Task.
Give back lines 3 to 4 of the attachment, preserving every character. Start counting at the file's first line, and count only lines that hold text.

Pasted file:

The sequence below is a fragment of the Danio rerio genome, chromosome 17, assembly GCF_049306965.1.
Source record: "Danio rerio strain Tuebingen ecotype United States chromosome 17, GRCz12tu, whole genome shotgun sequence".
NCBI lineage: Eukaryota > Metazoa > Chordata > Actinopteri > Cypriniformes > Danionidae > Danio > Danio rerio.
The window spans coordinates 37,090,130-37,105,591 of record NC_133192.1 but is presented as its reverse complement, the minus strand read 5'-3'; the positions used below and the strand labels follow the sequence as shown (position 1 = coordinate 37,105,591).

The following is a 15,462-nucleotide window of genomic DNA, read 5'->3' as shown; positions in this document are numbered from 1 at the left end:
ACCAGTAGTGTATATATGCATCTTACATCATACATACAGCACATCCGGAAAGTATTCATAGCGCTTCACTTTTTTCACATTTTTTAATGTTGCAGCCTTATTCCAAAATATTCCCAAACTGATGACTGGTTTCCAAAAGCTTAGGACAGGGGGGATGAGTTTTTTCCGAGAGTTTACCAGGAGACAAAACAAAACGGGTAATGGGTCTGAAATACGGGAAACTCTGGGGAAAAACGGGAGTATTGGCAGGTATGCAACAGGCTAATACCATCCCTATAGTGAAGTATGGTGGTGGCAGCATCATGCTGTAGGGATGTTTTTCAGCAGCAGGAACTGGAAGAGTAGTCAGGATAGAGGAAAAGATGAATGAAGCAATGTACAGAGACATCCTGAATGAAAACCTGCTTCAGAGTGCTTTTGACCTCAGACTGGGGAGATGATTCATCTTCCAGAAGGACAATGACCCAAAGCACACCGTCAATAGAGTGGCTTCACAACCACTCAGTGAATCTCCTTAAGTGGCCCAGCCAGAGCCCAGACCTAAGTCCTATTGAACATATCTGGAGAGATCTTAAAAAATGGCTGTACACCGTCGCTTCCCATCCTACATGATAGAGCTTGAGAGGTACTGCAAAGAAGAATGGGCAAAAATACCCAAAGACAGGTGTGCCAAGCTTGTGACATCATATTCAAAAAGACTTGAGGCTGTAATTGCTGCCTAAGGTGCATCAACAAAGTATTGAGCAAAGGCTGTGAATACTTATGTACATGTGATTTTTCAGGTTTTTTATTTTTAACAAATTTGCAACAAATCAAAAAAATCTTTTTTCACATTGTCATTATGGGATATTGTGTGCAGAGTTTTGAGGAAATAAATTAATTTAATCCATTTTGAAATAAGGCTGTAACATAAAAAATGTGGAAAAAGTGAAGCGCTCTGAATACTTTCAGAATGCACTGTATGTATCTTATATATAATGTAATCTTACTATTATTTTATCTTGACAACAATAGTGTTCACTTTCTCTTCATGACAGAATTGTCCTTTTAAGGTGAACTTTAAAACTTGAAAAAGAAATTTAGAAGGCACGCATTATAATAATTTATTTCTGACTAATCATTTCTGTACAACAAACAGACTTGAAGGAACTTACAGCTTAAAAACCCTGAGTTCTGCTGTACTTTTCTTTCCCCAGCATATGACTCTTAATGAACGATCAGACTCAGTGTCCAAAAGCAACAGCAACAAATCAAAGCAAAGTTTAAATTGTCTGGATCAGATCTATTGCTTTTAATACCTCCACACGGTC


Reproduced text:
NCBI lineage: Eukaryota > Metazoa > Chordata > Actinopteri > Cypriniformes > Danionidae > Danio > Danio rerio.
The window spans coordinates 37,090,130-37,105,591 of record NC_133192.1 but is presented as its reverse complement, the minus strand read 5'-3'; the positions used below and the strand labels follow the sequence as shown (position 1 = coordinate 37,105,591).